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Summer Blues This work has been published in the Teen Ink monthly print magazine.

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The sun was just beginning to stream through the blinds when I woke up. It was a beautiful summer morning, and I had the feeling it was going to be an unforgettable day. Full of energy, I leapt out of bed. My room is small, and along the wall above my bed is a series of wooden fish carvings by local artists. A yellow nightstand stands at the foot of my bed. However, it didn’t matter that the nightstand was outdated and out of place; it made my room a truly unique and enjoyable place to spend the summer.

The house was in Long Beach Island, and we have lived there part-time for as long as I can remember. My room may have been dull, but whenever I was there it was the brightest place in the world, devoid of the stress of everyday life. This morning felt particularly that way for some reason as I climbed the steps and headed for the kitchen.

Within a few hours, I was on the beach, lying in the sun with the sand between my toes and the moist, salty breeze blowing off the ocean. The sun climbed high, and I could feel my skin beginning to burn.

“Put more sunscreen on,” my mom said, interrupting my relaxing moment.

As I rubbed in more, I heard a screeching of gulls. This wasn’t their usual call; it was louder – dozens flocked just offshore. I stared, trying to understand their behavior.

Then my dad yelled over the noise, “Grab your pole. I think there’s going to be a blitz!”

“What?” I yelled, barely able to hear over the birds. “Did you say a blitz?”

“Yeah, and it’s going to be a big one,” he responded, confusing me more.

Dad was already halfway to the water, so I followed, curiosity getting the best of me. The water looked alive. As far as the eye could see, a dark cloud wove in and out of the waves. I took a closer look; it was a giant school of bait fish. It doesn’t take a fisherman to figure out that where there are millions of little fish, there are going to be big fish.

Sea gulls and other birds flew in, stretching down the shoreline and seeming to block out the sun. They took turns diving into the water and plucking out fish. The minnows jumped and splashed, but there was no escape.

My dad handed me my rod with a spoon lure (which is metal, curved like a spoon, and pointed at both ends). It is designed to look like injured bait – an enticing offer to an unsuspecting fish.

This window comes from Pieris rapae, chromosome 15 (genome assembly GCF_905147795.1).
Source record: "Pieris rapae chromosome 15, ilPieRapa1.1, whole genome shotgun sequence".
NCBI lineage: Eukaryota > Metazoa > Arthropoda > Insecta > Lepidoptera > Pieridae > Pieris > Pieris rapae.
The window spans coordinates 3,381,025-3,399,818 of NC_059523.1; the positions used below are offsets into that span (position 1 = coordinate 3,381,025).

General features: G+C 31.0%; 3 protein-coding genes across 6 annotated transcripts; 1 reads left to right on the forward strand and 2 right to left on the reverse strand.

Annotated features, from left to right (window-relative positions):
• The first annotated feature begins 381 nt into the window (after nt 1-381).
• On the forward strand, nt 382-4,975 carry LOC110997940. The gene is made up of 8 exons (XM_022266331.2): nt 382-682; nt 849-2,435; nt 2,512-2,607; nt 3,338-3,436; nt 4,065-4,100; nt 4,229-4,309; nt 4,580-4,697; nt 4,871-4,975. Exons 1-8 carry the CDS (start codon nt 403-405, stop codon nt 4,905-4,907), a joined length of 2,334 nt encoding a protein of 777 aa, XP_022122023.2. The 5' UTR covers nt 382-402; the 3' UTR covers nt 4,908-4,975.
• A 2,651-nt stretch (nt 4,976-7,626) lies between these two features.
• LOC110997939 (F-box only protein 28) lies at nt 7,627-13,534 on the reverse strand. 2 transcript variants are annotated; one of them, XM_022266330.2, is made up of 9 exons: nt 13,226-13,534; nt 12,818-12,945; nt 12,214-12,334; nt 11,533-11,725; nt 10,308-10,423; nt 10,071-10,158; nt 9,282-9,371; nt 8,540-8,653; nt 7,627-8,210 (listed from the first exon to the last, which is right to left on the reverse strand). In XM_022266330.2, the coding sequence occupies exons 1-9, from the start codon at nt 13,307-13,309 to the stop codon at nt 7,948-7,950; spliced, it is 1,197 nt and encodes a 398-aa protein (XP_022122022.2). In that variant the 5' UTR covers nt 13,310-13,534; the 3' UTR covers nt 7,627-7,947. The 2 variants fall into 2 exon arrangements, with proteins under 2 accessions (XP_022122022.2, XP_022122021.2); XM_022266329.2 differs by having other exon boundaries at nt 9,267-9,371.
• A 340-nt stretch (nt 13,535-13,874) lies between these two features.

“Go ahead and cast,” my father said.

I stepped into the surf and instantly felt the small fish wriggling like snakes around my legs. I brought the rod back behind my head and snapped it forward, propelling the hook and lure into the center of the school of bait. The lure glistened in the sun as it flew. It splashed into the water, and I felt the line tighten; I already had hooked a fish.

My heart raced as I prepared for the fight. In the distance, I saw my bluefish jump out of the water. Blues are known for their aggressive nature and razor-sharp teeth. I pulled back and began to reel, balancing the tension so the line wouldn’t break, slowly inching the fish closer to shore.

I looked down at my feet but could see only bait fish. Suddenly, they began jumping, some as high as my waist. Startled, I spotted the reason – a school of bluefish. Each over a foot long, they swam like torpedoes around my legs, inches from collision, snatching any bait they could. One wrong move, and the razors in their mouths could slice my leg open.

As quickly as they had appeared, the blues were gone, leaving me untouched. However, I still had a fish to reel in. I backed out of the water and reeled harder, slowly bringing it closer. I felt the tension run through my muscles as the fish made every effort to get away. It jumped again, this time three feet out before splashing down. I knew it was close; I was just a few minutes from winning the fight of my life.

With a final effort, I landed the fish. It was about two feet long and 15 pounds. I proudly carried it up the beach and saw my dad smiling at me. What felt like forever had been only five minutes.

“Nice fight, buddy,” he called as he approached, a rag and pliers in his hands. “Now, let’s get him off.”

He grabbed the fish and gripped the hook with the pliers. Inside was a row of teeth, small but extremely sharp. The hook removed, my dad threw the fish back in the water and handed me the rod.

“Now, what do you say you get another?” he asked.

“No problem,” I joked as I cast. Once again, just as the lure hit the water, a fish took it. I could tell I was in for a thrilling afternoon.

This continued for what felt like hours, but eventually the blitz ended and the beach quieted down. The birds disappeared, and the excitement was just a memory. The sun was beginning to set, and, exhausted, my dad and I started back for the house. I was just 10 years old, and had never experienced anything like this.

“Has this ever happened before?” I asked, still amazed at the day’s events.

“I remember when I was a boy, just a little older than you, there was a huge blitz like this one. My dad and I fished ’til the sun set, just as we did today,” he said. “It was great spending this one with you.” He put his arm around me, and we continued our walk home.

This work has been published in the Teen Ink monthly print magazine. This piece has been published in Teen Ink’s monthly print magazine.




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Letticia said...
Sept. 20, 2008 at 4:11 pm
Sweet:)
 
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